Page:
Two apologies are cheap historical redemption
On Thursday, Germany apologized for the "genocide" it committed in Namibia before World War I. According to the German foreign ministry, German President Frank-Walter Steinmeier will visit Windhoek, capital of Namibia, in the near future to offer a formal apology to the Namibian people on behalf of Germany.
On the same day, although he notably shunned an outright apology in his statement, French President Emmanuel Macron said France recognizes it bears a heavy responsibility for the suffering inflicted on Rwanda by its silence in the tragedy of 1994. He said the country was by no means an accomplice of genocide.
Berlin vowed to provide €1 billion ($1.22 billion) as development aid to Namibia over the next three decades. And France pledged €350 million to Rwanda to support public health, transportation and finance.
But compared with the two African countries' losses, the two countries' belated apologies and development aid are "cheap".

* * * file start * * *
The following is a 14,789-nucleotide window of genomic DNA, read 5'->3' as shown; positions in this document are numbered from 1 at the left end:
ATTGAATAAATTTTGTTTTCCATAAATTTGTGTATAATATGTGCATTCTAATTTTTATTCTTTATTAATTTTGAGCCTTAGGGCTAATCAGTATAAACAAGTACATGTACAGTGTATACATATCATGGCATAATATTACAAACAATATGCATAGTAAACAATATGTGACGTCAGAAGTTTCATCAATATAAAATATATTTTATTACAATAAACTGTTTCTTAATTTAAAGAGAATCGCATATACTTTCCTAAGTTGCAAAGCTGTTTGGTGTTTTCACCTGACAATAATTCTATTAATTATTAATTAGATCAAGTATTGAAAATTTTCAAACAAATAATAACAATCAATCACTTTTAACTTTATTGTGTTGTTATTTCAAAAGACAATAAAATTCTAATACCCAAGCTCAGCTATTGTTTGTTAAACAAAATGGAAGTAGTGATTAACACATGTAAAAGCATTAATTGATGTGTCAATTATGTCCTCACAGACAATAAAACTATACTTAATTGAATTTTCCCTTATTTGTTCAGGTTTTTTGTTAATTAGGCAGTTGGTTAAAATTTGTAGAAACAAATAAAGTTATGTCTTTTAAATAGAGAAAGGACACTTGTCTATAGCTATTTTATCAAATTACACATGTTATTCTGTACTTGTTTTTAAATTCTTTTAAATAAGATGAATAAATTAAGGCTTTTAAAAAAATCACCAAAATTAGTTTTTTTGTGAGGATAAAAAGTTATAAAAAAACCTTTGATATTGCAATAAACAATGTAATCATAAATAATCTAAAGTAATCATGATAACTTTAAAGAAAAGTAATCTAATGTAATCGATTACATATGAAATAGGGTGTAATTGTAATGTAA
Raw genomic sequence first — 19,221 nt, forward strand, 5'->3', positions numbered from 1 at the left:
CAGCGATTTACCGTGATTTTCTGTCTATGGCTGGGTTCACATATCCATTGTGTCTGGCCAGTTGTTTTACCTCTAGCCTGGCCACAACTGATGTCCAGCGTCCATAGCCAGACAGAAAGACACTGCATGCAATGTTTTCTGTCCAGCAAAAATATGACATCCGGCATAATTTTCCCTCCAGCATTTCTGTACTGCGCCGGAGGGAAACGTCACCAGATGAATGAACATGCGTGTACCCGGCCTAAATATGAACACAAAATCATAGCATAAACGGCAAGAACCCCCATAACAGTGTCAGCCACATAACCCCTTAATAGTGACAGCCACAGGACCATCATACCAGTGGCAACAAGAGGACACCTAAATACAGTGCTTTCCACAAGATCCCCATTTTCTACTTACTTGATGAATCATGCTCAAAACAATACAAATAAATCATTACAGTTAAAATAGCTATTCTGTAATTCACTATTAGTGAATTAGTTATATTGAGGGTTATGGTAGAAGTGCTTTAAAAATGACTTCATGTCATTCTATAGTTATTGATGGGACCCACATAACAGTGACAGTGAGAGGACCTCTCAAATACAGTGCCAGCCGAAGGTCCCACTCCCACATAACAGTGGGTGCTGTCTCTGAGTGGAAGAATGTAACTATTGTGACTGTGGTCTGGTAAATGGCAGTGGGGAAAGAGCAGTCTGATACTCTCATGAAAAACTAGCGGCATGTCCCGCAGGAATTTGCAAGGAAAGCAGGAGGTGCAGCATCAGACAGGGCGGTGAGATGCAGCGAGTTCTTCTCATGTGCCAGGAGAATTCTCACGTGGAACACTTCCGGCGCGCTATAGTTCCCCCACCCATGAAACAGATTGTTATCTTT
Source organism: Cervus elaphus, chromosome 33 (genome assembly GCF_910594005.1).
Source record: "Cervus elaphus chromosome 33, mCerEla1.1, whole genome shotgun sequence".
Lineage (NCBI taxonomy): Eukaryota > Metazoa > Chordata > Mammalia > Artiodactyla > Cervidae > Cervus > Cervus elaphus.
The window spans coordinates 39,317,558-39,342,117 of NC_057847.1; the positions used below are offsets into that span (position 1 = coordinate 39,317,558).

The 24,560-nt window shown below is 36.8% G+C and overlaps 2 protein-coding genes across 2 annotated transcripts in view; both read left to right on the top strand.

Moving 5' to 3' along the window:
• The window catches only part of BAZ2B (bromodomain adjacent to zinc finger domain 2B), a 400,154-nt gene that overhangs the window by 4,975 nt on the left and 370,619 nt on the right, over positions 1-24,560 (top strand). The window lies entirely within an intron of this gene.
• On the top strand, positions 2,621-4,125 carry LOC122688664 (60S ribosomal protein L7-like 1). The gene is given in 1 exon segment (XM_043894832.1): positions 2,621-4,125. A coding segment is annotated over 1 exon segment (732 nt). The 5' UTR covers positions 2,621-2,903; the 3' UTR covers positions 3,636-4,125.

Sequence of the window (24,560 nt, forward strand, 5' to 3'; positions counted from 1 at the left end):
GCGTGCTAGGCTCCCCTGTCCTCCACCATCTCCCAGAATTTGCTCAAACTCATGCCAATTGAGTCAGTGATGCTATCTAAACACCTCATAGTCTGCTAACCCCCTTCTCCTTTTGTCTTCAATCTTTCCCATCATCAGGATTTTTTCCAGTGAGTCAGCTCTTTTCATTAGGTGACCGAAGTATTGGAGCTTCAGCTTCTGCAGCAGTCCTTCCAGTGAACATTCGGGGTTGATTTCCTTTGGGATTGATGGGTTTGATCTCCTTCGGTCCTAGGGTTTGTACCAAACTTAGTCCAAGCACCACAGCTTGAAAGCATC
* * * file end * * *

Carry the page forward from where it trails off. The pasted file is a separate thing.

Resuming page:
It might not be a coincidence for the two countries chose to make their apologies on the same day. As a matter of fact, the two countries hope to reconsolidate their footholds in Africa.
Although both Namibia and Rwanda gave positive responses to the two European countries' statements, African countries now have more options for accessing foreign aid, and more partners to choose for economic and trade cooperation, so it might not be easy as Berlin and Paris think to reset their relations with the two countries.
The aid of hundreds of millions of euros and the well-worded statements may seem sufficient to some, but compared with the countless blood and tears, lives and futures full of opportunities and hope that were lost, it is really the cheapest historical redemption.
Nonetheless, the apologies of Germany and France have provided an opportunity for the international community to think the historical debts the former colonial powers owe to the countries in Africa, Asia and Latin America and how they should be repaid.